Chris Mitchell Reviews the FenderBag

By SunshineMountain - November 23, 2019

Rider Name: Chris Mitchell

Bicycle Brand Type: KHS

Rider Bio:  Professional Bike Mechanic, some racing

Overall I liked the new FenderBag. 

This type of thing is big in the enduro moto world, so it was probably just a matter of time before it crossed over to bikes. I got to try both the large and med-small versions of the FenderBag. Even though the large FB had nice improvements such as the cinch straps. I like the med-small FB better. I didn’t really need as much room as the large FB offered. Someplace for my repair kit is all I really need on my bike. I’m just used to wearing my bike backpack. I can just reach for my backpack and know that everything is in it. For me, I can transition to the idea that my repair kit can just live on my bike now.

The FenderBag was super easy to put on my bike. I had plenty of options for placement of the FenderBag on my bike and the straps are easy to work with. There is silicone embedded onto the straps this time, making using the straps easier compared to the previous version. A side note on the strap security: My bike mounts in my roof rack with the rear of the bike pointed forward, and when returning from a ride recently, I hit well over 80mph on an interstate. I had forgotten about the FenderBag, and having broken fender brackets on an actual fender before with this situation, I was surprised to see the FenderBag was intact and hadn't even moved. I thought that it would have been whipped to one side or another, but no. I’m sure it took some kind of beating from the wind; however when I checked on it. It was just like it was when I put it on. So, I have no problem saying that the straps really do keep the FenderBag in place.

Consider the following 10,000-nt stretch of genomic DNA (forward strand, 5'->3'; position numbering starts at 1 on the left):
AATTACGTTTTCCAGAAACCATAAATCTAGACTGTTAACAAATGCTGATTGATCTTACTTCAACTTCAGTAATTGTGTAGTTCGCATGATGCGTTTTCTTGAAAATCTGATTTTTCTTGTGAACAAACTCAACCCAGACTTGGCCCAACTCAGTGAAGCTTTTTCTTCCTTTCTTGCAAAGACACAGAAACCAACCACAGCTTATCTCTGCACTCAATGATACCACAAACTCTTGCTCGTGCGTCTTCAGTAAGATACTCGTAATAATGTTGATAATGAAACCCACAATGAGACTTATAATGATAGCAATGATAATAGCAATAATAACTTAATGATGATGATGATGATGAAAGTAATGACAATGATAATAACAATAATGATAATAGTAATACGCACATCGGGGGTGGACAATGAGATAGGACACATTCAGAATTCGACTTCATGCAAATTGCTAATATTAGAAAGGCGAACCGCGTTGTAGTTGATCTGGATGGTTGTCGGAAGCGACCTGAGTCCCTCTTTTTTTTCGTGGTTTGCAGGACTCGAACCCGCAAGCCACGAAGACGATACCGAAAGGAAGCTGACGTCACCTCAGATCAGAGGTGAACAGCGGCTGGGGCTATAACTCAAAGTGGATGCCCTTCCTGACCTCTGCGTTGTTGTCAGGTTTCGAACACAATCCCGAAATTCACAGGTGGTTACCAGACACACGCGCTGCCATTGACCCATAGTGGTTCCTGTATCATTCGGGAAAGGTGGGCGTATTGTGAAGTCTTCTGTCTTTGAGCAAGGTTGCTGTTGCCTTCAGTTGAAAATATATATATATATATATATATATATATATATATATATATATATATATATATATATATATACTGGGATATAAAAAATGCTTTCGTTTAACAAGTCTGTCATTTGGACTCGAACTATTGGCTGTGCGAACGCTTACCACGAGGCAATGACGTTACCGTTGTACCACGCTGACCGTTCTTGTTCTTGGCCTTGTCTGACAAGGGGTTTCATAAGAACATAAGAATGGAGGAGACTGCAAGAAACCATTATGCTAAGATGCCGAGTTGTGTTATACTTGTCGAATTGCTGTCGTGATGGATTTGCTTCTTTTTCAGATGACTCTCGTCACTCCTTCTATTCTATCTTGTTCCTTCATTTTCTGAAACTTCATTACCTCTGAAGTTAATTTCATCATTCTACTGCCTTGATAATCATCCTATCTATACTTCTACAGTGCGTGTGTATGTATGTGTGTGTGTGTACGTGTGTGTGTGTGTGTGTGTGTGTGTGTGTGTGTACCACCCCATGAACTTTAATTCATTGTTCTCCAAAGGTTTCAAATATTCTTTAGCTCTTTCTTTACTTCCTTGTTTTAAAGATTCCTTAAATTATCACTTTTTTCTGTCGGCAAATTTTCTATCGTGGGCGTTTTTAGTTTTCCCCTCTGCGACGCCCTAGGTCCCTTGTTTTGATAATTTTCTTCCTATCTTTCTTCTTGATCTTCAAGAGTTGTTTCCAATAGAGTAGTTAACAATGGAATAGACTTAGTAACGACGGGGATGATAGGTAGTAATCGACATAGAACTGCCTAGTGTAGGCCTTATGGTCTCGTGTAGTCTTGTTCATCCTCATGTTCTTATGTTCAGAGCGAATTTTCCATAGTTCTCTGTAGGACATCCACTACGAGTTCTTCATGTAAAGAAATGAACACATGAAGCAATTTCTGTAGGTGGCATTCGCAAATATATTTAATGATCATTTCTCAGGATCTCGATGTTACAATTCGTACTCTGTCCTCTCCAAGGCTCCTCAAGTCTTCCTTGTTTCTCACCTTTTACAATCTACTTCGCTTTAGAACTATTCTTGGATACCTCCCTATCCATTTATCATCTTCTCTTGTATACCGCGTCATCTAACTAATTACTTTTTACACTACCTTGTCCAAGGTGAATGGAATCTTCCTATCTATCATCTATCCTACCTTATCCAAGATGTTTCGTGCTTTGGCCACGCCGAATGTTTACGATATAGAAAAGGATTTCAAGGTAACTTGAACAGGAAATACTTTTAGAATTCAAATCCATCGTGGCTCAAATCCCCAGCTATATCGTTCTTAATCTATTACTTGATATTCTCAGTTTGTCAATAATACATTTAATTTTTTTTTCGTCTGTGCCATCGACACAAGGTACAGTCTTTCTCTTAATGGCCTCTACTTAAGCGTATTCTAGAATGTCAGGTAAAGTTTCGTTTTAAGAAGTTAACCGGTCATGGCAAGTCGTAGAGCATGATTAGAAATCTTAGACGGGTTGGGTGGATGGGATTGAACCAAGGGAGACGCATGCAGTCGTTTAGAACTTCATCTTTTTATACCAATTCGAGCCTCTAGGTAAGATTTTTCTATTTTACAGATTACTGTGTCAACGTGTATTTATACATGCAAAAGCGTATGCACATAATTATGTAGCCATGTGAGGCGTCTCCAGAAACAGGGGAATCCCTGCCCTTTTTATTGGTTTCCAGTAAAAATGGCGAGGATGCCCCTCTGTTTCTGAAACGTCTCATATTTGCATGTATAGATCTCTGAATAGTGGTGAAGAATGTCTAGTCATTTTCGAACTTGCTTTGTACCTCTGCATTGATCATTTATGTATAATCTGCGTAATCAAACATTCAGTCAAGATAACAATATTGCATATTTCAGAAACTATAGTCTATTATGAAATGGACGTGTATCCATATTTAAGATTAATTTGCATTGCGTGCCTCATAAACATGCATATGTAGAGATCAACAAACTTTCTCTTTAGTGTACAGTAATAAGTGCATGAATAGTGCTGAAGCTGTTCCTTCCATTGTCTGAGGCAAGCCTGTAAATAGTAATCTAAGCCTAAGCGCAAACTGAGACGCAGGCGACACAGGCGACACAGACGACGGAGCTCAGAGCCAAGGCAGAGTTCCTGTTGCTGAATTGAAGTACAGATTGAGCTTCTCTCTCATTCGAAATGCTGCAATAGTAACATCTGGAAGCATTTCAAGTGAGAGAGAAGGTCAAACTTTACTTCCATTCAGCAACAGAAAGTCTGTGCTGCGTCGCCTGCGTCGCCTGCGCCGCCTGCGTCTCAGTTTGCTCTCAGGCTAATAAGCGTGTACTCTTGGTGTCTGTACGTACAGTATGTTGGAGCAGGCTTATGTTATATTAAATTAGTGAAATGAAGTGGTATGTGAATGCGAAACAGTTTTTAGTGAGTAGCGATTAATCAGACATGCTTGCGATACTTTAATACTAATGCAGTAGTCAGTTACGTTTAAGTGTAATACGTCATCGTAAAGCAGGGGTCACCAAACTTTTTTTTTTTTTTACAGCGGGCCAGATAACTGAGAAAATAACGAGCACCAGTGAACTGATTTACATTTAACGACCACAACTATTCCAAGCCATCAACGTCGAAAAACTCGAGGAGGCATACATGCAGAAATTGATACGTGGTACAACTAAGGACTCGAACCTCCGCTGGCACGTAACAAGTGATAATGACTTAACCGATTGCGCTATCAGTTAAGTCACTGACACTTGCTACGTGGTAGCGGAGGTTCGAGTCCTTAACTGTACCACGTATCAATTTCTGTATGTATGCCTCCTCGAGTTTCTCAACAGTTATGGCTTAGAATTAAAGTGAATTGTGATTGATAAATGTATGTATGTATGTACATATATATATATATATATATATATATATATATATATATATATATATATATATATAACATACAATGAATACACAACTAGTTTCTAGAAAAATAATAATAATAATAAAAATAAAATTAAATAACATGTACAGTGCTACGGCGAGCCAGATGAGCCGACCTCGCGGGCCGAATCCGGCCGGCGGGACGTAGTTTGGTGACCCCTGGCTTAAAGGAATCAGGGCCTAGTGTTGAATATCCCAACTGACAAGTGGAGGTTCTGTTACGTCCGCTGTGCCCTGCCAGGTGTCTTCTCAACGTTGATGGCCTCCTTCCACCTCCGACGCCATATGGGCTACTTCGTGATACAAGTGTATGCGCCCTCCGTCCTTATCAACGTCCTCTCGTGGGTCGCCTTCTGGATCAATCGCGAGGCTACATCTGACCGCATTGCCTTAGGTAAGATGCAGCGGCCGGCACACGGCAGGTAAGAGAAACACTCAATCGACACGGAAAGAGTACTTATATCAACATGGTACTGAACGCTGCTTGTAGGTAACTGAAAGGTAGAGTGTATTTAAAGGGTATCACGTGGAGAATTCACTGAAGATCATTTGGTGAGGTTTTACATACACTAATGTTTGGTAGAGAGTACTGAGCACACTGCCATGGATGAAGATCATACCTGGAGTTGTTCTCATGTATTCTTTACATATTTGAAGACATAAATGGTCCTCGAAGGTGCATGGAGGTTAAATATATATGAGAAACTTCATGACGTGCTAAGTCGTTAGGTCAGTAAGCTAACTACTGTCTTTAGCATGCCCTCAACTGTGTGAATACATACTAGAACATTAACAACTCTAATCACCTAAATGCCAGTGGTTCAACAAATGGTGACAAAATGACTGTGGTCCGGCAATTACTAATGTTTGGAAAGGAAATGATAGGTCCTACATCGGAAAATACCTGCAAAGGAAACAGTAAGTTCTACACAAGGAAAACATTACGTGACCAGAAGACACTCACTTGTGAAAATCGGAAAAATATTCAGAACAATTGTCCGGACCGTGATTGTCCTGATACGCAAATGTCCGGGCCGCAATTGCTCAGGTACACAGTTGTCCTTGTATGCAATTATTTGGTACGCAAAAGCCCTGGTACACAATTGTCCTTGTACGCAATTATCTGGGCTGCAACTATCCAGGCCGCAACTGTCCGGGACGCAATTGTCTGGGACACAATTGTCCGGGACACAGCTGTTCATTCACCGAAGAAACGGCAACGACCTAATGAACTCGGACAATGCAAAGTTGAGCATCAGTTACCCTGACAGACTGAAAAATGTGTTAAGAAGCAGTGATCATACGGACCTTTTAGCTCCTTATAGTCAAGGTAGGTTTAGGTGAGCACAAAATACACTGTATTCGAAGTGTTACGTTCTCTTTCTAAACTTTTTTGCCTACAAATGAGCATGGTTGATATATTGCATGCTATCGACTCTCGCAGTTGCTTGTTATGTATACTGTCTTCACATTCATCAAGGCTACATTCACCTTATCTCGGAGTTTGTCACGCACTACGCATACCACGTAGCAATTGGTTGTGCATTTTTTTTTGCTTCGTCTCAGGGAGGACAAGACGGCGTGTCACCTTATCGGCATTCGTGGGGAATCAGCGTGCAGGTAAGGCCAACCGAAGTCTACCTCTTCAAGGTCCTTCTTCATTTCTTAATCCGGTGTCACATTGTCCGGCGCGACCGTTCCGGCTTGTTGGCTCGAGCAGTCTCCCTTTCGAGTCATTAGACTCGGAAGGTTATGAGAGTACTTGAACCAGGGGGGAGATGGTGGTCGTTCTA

When riding, I really didn’t even notice that the FenderBag was there. Even though it’s called a “fender” it doesn’t stop all tire spray. I did get some wet and a little mud sprinkle on my jersey but most of the trail slop got caught by the fender. It does keep the mud off of the bike to a certain degree, and it certainly keeps mud off of the bag compartment. The bag is easy to get to and doesn’t get covered with mud like traditional seat bags. And if you want to get techy, in theory, it lowers your center of mass a tiny bit with regards to that same weight being higher up (in a hydration pack or seat pack, for example).

So yes, overall I liked it, it's a nice place to semi-permanently have those things that you always need to grab for a ride, like repair stuff and an emergency energy bar.

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